Category Archives: The View From Here
As much as I’ve progressed in my journey living with SCI, battled paralysis, fought with everything I possibly could to walk once again, and as much as I am grateful for this new life that has given me tremendous perspective and an outlook of gratitude, the likes of which I’d never known before; the memory of this day, the day I fell, the year that followed and how my life changed in an instant, brings up a lot of emotions for me. And a ton of tears.
How I told my story and how I represented our community became very important to me and I wanted to get it right. For myself and for others.
My frustration is not that elevators break. I understand that things happen. My frustration is that there seems to never, ever be an adequate solution or alternative offered to those of us who cannot take the stairs if an elevator is broken. So, what do we do? Just deal with it?
Since my spinal cord injury in 2014, I’ve really come to admire those of us who live every day with a disability and share the struggles we face, as well as the milestones. Someone very dear to me said recently, “When you win, you always celebrate the victory, but when you don’t win, you learn from the loss.” That’s what I’ve taken from sharing my challenges, and what I’ve learned from my fellow spinal cord injury survivors who share theirs. We can often learn more from our struggles than from our triumphs. And we can certainly help others along the way, just by doing so.
Balancing our work and finding time for family and friends…and, most importantly, finding time for ourselves. It doesn’t have to take a person who is recovering from a disability to experience that. We all struggle with finding a work and life balance.
I bring all of this up to hopefully highlight the obstacles we, as people living with disabilities, face every single day. Not just the obstacles, or the excess costs, but the sheer frustration of having to retrofit our lives just so that we can be independent.
I never realized how little I knew about Cancer until I was told I had it.
I think it’s important to share my story to encourage other women to stop putting off your screenings.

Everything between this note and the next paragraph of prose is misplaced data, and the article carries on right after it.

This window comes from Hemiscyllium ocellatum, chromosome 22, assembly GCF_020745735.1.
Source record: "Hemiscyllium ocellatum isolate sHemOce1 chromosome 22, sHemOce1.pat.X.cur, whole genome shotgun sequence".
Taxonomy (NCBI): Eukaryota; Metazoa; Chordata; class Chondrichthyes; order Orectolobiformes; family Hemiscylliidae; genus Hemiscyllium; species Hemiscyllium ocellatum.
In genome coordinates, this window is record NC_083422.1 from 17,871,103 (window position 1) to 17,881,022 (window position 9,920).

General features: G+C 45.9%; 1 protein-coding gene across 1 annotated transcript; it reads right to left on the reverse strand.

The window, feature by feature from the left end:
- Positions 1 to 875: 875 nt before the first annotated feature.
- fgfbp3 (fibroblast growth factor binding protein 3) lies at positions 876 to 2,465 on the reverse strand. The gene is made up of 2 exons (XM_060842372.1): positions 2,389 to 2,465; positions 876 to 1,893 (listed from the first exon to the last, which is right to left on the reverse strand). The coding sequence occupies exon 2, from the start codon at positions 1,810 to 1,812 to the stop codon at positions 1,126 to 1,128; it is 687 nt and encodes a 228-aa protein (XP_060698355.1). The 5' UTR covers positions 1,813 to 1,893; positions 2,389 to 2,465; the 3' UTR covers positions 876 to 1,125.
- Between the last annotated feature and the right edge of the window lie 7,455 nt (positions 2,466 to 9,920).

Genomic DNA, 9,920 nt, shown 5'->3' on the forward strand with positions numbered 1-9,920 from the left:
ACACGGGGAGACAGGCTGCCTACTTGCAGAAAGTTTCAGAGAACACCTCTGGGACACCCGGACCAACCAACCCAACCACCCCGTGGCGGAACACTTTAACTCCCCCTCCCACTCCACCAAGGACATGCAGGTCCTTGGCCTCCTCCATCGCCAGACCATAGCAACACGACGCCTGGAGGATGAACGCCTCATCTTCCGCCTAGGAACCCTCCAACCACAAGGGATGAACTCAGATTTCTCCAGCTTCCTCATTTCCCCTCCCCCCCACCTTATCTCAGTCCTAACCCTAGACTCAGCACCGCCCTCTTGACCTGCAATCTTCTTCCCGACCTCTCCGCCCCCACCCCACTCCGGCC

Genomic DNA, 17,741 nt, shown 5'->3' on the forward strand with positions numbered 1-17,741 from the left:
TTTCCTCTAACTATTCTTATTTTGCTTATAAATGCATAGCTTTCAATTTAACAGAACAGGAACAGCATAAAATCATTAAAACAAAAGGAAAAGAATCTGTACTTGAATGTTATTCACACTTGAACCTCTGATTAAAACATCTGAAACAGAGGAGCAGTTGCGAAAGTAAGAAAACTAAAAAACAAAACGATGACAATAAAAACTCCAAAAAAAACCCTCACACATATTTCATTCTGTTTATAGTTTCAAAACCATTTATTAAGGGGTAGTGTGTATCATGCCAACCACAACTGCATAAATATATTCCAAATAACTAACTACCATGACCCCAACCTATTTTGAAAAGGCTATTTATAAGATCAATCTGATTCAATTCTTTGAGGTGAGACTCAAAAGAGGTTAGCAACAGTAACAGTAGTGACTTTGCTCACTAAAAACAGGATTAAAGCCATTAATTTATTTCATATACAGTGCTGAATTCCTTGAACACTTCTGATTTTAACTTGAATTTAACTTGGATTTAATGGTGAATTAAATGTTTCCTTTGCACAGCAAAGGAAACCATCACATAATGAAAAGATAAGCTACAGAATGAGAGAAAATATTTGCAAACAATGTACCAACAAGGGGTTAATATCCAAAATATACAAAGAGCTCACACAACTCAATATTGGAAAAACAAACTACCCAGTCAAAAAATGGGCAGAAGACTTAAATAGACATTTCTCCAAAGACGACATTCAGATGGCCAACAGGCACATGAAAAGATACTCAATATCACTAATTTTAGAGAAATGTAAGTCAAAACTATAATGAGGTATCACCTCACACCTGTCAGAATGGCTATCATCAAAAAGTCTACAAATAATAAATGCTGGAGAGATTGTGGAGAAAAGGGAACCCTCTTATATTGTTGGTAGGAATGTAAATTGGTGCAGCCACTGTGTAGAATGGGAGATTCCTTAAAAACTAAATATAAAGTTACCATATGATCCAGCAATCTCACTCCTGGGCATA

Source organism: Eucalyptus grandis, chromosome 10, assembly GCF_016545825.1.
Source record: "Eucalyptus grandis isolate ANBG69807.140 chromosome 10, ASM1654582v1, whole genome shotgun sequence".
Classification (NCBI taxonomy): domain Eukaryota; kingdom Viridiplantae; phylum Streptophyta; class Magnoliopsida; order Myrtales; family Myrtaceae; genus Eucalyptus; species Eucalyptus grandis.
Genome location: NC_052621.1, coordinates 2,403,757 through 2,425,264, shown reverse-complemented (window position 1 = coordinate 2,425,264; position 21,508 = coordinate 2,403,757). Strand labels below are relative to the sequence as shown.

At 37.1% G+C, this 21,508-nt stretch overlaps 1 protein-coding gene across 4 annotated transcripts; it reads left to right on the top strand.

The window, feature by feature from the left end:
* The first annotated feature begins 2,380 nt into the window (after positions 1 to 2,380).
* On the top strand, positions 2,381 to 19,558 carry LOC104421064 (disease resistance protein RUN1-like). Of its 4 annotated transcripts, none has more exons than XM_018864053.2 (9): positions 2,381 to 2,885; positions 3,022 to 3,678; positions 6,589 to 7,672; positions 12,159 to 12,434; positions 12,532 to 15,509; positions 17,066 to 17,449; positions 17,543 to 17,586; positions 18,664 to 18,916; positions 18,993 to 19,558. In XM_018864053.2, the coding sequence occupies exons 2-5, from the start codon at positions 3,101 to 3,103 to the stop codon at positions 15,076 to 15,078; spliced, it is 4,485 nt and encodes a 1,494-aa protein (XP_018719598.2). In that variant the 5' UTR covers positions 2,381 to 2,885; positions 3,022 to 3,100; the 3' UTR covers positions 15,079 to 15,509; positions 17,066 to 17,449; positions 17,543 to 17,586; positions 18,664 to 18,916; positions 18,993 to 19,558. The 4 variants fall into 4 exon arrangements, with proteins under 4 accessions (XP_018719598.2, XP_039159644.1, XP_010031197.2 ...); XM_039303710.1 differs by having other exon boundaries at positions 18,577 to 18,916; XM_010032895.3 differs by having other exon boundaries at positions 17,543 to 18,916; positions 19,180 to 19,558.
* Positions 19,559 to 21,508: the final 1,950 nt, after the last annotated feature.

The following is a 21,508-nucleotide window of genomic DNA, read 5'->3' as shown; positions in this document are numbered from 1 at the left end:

The fear I’m facing is not because of the actual steps I’ve started taking again or the actual act of being up on my feet. The fear is from the unknown. Just as I faced years ago in the dark. Will I fall, or will I balance? Will my body give out, like it did so many times before, or will I stand and walk safely as I did for years and years before? The fear is crippling and debilitating. It creeps in to my therapy to the point where it prevents me from standing on my own because I’m so scared of what might happen
It’s amazing to think so many emotions can be tied to pieces of cloth hanging in your closet. It happens to all of us, though. Not just after a traumatic experience. We all keep the jeans we wore in college, or the pretty dress from that special first date. It’s not necessarily the article of clothing itself is that special; it is the connection that piece of cloth represents to an important moment of time in your life.
So, I thought I could add my two cents to the conversation and suggest an alternative to the negative term, “wheelchair bound.” I think we can, and we should do better. The next time you find yourself describing someone like me, who rocks a chair, try this one out for size: –“Do you know Justine? Yes. I do. I heard she’s Wheelchair Strong.”
Through vigorous physical therapy over the past two years I am starting to walk again. First it was just a few steps, now I am able to walk outside and close to the length of a football field. I am getting my life back, all because I have had this therapy which Medicare has provided to me. I am excited about the future now and am getting back on my feet. … This is why I ask you to please vote to repeal the Medicare cap so that those of us who truly are benefiting can continue to do so, and thousands more will be able to do so in the future. The cap is currently so limiting for those of us who need more than just a few visits. And the out of pocket cost would be astronomical for patients who are making progress getting back on their feet again.
By: Justine Chichester “Approach the New Year with resolve to find the opportunities hidden in each new day.” – Michael Josephson I’ve decided to take a new approach to my New Year’s resolutions this year. In the past, I’ve done what most of us do, swear up and down to lose weight, exercise more,… Read More »
By Justine Chichester I’ve been reading Sheryl Sandberg’s new book, Option B. In it, she writes about facing adversity, building resilience and finding joy. Sandberg writes, “You are not born with a fixed amount of resilience. Like a muscle, you can build it up; draw on it when you need it. In that process… Read More »
I had to regroup. Had to remind myself that although my steps may not look like they used to, and I may never be able to take nearly as many as I used to, I am still doing it. I have fought very hard to get here and I continue to fight every day to get just a little bit further.
By: Justine Chichester The last time I drove a car was September 20, 2014. I remember that day like it was yesterday, and yet with everything that’s happened over the past couple of years, it seems like a lifetime ago. Of all the things my injury has taken from me, my ability to walk,… Read More »
While I was in the hospital, I wanted nothing more than to be home. Once I was home, I felt derailed. Sidelined from life. The transition from the hospital back home was not easy for me. I felt homebound and unsure how to get back to my life as I once knew it. Everyday tasks that used to be so easy for me, were now so difficult.